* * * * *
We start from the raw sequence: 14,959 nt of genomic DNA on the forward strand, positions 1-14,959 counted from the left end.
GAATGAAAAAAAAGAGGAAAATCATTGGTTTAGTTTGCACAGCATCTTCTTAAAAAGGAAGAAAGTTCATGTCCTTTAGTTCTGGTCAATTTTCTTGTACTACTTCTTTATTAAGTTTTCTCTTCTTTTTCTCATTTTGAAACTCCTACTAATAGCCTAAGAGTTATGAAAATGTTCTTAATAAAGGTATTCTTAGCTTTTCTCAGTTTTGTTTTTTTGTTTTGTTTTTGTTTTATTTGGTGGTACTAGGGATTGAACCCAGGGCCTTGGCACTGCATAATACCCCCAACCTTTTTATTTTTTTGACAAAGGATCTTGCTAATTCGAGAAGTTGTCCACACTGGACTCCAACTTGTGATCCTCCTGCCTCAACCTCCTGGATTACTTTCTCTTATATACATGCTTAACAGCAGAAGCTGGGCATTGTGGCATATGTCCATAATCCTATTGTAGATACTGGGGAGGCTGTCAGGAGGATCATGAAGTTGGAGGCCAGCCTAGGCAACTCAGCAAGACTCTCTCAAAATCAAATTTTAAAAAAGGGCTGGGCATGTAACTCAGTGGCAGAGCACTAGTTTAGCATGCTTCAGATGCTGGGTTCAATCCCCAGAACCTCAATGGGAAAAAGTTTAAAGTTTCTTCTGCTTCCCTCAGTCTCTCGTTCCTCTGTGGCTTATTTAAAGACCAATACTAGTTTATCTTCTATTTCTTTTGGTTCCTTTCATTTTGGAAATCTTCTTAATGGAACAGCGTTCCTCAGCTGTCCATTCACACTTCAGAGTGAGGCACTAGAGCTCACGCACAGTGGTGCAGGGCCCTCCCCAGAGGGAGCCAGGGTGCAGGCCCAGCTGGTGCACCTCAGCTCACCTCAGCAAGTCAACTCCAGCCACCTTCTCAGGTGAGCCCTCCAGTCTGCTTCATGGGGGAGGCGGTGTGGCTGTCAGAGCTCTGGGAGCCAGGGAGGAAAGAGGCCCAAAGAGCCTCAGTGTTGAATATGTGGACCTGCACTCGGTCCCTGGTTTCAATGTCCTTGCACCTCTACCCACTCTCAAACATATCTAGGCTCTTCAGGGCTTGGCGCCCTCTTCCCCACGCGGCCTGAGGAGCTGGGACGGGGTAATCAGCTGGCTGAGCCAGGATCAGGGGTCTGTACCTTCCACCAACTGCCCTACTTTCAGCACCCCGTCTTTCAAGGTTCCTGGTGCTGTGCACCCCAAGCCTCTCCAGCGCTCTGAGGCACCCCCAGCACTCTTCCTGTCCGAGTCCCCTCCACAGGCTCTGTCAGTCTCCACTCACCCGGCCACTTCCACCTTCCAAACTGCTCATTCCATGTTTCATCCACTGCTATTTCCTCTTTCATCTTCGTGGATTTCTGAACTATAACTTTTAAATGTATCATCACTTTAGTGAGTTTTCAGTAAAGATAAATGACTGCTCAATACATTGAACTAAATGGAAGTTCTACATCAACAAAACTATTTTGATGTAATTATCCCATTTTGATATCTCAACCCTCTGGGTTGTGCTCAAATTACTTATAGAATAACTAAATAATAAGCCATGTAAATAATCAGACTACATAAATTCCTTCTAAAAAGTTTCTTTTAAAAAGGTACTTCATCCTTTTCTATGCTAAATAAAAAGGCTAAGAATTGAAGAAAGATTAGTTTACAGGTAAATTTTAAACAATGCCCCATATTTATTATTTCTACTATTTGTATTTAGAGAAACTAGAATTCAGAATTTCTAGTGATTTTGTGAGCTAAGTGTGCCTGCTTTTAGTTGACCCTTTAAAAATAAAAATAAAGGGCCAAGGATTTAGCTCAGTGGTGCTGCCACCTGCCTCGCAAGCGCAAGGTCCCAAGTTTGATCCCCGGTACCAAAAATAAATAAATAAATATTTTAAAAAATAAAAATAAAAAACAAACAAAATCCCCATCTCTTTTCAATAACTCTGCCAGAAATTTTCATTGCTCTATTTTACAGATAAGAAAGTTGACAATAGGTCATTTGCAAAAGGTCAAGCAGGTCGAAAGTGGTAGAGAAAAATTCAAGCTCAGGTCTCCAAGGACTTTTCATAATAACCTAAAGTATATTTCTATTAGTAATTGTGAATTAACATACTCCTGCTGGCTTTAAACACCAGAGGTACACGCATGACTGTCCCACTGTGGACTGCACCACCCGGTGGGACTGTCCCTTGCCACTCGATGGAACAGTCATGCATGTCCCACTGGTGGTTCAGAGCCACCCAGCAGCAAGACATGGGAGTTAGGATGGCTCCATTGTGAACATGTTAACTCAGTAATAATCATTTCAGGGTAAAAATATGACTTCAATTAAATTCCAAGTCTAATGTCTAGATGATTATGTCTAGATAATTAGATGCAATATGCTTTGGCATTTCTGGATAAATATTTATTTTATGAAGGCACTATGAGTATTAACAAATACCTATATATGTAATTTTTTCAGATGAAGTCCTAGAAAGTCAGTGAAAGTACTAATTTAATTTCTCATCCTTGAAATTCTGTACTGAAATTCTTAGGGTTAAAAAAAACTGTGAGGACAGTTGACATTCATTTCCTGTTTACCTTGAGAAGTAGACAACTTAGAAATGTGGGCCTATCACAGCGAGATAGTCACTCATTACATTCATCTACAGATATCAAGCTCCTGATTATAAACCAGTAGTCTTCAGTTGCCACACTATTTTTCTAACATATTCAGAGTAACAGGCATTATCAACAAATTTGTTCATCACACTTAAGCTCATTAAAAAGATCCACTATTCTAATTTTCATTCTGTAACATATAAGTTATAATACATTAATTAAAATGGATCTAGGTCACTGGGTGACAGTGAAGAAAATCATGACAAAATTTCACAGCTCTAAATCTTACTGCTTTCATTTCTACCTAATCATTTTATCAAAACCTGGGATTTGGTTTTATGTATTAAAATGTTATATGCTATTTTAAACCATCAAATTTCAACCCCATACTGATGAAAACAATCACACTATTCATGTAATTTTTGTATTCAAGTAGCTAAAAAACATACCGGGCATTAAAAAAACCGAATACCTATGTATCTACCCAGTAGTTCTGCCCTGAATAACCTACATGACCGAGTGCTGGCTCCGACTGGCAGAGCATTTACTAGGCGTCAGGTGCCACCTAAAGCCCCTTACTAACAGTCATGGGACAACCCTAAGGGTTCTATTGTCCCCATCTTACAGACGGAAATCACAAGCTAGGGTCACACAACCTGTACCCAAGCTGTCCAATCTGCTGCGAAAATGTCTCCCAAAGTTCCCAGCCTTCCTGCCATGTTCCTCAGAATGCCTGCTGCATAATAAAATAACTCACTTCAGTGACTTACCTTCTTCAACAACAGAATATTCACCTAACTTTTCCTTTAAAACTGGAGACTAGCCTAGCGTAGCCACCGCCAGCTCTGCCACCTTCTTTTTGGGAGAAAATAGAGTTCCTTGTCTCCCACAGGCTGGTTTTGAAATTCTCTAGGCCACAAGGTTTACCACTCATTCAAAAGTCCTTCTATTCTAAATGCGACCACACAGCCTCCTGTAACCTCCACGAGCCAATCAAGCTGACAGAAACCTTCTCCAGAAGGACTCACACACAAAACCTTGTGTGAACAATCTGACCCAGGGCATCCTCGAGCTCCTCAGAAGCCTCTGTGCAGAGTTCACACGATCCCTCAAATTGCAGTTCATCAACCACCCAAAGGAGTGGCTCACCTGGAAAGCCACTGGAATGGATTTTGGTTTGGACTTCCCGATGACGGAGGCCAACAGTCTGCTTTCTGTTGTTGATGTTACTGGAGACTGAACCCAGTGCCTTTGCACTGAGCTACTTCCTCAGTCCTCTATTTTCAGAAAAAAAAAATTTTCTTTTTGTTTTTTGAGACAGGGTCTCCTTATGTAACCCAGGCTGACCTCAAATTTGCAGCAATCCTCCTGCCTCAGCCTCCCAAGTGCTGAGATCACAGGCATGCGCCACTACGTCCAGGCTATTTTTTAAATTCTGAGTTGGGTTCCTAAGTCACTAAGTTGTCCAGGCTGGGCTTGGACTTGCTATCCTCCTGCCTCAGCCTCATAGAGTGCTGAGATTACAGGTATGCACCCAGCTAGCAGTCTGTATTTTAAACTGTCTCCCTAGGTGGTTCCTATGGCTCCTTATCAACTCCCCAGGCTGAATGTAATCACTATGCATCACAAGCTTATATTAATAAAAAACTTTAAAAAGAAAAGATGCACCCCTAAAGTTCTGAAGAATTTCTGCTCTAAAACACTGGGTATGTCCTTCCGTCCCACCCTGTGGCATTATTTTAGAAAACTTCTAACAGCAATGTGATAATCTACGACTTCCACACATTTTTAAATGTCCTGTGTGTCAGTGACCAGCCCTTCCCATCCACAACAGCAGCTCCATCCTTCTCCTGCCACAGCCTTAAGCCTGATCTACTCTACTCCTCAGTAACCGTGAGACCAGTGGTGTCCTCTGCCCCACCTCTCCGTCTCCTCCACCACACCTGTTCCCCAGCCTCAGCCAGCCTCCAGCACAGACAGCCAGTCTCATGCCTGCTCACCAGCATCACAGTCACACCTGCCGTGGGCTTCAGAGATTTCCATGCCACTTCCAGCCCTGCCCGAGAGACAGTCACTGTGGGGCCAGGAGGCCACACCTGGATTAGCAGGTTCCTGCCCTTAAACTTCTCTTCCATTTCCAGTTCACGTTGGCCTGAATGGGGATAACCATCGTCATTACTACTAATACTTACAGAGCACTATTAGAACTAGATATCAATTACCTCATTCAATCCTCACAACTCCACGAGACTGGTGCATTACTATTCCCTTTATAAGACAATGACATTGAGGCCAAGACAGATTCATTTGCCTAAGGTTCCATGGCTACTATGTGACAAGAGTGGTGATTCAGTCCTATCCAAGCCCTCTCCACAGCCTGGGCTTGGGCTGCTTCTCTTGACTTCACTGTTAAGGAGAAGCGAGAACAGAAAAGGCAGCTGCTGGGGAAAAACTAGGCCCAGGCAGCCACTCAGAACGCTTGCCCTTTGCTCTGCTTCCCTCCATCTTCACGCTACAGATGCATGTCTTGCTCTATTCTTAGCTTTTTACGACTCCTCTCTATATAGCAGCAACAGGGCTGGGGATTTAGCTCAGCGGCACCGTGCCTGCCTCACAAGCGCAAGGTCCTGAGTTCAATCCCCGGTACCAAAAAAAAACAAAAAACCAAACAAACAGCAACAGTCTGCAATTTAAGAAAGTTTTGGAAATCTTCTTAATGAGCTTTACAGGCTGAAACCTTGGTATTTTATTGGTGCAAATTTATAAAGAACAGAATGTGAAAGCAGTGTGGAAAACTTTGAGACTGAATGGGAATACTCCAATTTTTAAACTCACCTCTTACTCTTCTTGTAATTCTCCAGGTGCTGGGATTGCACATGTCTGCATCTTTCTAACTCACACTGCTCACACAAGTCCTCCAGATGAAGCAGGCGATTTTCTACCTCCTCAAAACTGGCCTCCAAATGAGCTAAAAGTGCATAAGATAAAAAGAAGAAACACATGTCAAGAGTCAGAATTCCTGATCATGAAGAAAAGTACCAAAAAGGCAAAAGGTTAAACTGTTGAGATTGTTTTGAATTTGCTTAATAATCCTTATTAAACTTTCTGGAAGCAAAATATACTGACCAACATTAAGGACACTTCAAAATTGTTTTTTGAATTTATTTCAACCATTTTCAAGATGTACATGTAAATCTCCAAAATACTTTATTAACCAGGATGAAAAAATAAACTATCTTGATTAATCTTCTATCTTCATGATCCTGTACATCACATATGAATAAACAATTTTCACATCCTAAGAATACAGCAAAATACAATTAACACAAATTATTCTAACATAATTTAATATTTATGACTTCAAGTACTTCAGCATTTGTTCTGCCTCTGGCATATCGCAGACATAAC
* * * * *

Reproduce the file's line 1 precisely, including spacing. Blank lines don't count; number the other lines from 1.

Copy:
We start from the raw sequence: 14,959 nt of genomic DNA on the forward strand, positions 1-14,959 counted from the left end.